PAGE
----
Living in London means I am fully spoiled when it comes to the opportunity of seeing some fantastic and famous art. It’s not crossed my mind that most of it, if not all, has been produced by European or American artists. The first time I started to realise how skewed my exposure was, was seeing Basquiat’s piece ‘King Zulu’ at an exhibition dedicated to his work which elicited a physical emotional reaction out of me – the only time an artwork has managed to move me to tears.
Fast forward a couple of years to finding myself thinking about ‘my favourite building’ for a team meeting at work. I was about to head to Cape Town for a holiday and I wondered how I could perhaps showcase a building from my hometown. I then remembered the much talked about refurbishment of the silo building in the Waterfront area converting it into the Zeitz Museum of Contemporary African Art (MOCAA), completed in 2017.
Researching the project made it clear that it would be impossible to accurately describe the building’s history, the complicated refurbishment and the significance of the completed gallery along with its vision in my allotted five minutes. I was suddenly very excited to add it to my list of sites to see while visiting.
Zeitz MOCAA is visible for miles. The grain silos themselves were once the tallest building in the country, which of course pale in comparison to the skyscrapers in town today, but remains quite imposing when you stand at the base of the concrete structure. The size is implied on images you can find online but it is nothing compared to having to crane your neck back further than is comfortable to try glimpse the top floors from the ground.
Taking some obligatory photos in front of Table Mountain, like any Insta-tourist would, we approached the entrance which was peppered with strange odd shaped chairs. These wide, circular, heavy concrete sort of stools were shaped a bit like spinning tops, with a base a bit like an axis. Sitting in them, one could lean or lounge backward, and they would spin around using your body weight which was hilarious and terrifying at the same time. It goes against one’s very nature to feel safe as a chair dips backwards. It feels like you’re going to take a spill and land on your head, even when you know its impossible to fall over. One full rotation was surprisingly fun, but all that was necessary; as a result my adrenaline was flowing as we made our way into the building itself.
This buzz was maintained as we entered the central atrium. The scale needs to be experienced in person, no photograph can truly do this impressive and unique space justice. Instead of demolishing and constructing an entirely new building, the existing grain silos were reinforced and then carved out creating an almost alien environment. The textures are varied and marvelous with the layers of old and new concrete clearly visible like strata, the implied roughness was polished and smooth to the touch.
The ceiling of this part of the building was constructed of what appeared to be reinforced glass, allowing daylight to flood the dramatic space. A spiral staircase winds up one of the silo tubes and an elevator glides up another. There is a sense of movement, or rather fluidity, in this atrium and I could have spent much of the day just watching people’s faces as they took in the space upon entering as well as in the elevator.
Deciding to start from the top of the building and work our way down through the six floors of gallery and workshop spaces, the glass elevator ride up made me feel like Charlie Bucket in Willy Wonka’s Chocolate Factory. Watching people mill around on the lower levels turned my legs to jelly quite quickly though when I fully realised the height of the structure. In fact I had to hold onto the mid rail quite tightly and look out across the atrium as we reached the sixth floor.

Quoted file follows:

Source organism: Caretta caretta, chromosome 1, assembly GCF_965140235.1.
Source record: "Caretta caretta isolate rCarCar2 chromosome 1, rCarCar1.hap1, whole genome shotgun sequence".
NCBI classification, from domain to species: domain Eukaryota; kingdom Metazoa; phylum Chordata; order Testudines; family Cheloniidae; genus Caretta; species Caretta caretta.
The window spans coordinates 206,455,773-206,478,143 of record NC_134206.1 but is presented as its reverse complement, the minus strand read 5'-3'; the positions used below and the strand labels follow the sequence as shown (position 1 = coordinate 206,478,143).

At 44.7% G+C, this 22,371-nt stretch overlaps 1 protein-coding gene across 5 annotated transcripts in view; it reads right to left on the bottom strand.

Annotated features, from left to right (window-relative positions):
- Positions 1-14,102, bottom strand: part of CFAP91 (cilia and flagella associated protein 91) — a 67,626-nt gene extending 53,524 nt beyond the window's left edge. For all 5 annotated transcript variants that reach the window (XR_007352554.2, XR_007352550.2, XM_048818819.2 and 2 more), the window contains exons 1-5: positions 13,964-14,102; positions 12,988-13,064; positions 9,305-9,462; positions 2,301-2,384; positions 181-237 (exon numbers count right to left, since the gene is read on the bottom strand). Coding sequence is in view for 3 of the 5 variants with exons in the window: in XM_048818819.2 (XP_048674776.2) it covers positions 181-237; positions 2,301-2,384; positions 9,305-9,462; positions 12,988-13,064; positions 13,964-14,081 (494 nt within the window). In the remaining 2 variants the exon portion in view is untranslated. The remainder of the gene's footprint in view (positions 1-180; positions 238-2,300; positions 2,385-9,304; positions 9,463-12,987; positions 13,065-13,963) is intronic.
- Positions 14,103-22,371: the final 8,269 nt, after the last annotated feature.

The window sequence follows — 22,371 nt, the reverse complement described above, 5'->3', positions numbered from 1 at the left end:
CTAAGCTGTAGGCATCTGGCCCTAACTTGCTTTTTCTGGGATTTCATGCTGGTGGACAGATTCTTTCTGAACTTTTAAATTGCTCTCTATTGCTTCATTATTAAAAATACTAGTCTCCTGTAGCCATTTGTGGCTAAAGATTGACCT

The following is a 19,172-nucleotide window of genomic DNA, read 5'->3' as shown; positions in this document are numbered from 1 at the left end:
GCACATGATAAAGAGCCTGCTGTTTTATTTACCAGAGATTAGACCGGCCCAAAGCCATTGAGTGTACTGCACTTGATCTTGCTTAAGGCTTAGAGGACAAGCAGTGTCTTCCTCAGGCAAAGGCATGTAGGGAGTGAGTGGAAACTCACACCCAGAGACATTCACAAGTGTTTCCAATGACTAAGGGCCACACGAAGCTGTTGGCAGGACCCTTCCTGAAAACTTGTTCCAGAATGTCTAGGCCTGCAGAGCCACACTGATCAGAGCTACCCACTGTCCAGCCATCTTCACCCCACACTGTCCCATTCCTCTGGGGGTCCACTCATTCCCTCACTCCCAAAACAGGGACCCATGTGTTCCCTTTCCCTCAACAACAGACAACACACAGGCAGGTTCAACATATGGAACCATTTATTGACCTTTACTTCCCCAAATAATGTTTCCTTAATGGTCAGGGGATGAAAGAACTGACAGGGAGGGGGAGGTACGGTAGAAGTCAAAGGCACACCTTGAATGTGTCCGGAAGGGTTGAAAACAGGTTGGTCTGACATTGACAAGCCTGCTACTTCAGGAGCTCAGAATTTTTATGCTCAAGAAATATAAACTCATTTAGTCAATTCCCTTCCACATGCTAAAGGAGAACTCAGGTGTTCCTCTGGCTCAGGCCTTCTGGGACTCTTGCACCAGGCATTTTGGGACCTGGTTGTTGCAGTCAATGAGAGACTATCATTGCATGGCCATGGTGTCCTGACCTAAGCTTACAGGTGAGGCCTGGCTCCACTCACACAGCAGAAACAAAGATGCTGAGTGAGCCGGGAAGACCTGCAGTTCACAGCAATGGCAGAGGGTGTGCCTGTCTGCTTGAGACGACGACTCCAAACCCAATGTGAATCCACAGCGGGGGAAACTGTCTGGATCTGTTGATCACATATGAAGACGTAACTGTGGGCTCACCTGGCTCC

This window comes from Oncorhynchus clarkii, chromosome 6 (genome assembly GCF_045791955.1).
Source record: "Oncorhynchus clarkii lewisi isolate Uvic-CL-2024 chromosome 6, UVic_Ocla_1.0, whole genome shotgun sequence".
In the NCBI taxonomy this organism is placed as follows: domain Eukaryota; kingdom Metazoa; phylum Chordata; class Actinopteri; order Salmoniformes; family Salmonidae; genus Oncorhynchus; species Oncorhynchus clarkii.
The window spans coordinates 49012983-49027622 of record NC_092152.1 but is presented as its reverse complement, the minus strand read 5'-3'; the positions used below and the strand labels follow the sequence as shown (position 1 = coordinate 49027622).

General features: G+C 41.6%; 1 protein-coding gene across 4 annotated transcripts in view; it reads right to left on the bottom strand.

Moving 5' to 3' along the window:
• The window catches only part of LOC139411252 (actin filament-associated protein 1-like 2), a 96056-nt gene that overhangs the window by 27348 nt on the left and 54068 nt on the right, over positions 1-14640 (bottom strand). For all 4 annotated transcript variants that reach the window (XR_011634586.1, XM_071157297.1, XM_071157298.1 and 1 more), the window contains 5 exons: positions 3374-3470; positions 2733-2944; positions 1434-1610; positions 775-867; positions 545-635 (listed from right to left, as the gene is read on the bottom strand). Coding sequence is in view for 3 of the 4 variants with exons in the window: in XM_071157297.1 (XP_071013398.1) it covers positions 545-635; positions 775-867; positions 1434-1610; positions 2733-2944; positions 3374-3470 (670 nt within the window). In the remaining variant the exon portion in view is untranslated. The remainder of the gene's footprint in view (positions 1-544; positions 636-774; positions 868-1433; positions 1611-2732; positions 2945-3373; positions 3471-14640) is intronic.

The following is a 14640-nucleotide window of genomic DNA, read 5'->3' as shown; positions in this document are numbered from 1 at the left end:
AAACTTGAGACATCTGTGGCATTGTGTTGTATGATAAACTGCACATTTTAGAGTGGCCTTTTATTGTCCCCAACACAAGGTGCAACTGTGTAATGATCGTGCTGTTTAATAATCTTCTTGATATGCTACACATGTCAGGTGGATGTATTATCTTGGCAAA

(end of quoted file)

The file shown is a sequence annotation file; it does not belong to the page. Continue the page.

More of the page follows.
The art exhibited is astounding in its own right. Permanent and temporary exhibitions of exclusively African contemporary art makes MOCAA the largest showcase of it’s kind in the world. This wealth of talent is vastly underrepresented and we are sorely missing out. Pieces in a variety of media including audio, video, sculpture, photography as well as etchings and paintings; most of which moved, challenged and delighted me.
The sheer volume of works lead to a bit of sensory overload, notwithstanding the journey through the building floors itself. The industrial environment contrasted beautifully with the fine art on show. Glass connecting corridors reminding you of just how high up you were, as well as giving one the opportunity to take in the stunning view surrounding this site.
The temptation to look down the centre of the spiral staircase as we descended was too great to resist, and while the fear was real and I could only look for a few seconds, the tummy clenching knots and buckling knees were worth the photos. I remembered seeing videos on the architect’s (Heatherwick Studio) website of the metal stairs being lowered down the silo tubes and being fixed into place.
The immensity of the building seemed to perfectly contain the emotion expressed in the works on show. While we weren’t able to see everything, it would take days to take in this volume of work, it feels like the space is evolving along with the the exhibits.
Attempting to describe this experience only proves to me how much language can fall short sometimes. Walking through the lower level area, ominously named ‘The Tunnels’, largely untouched you can explore parts of the original building left in tact with dark and eerie corners, along with the chutes where the corn would have been extracted. A little bit of history mixed with a foreboding sense of a horror film.
With so much to see and absorb, as well as rotating exhibits, I look forward to adding Zeitz MOCAA to my list of must see attractions for every visit.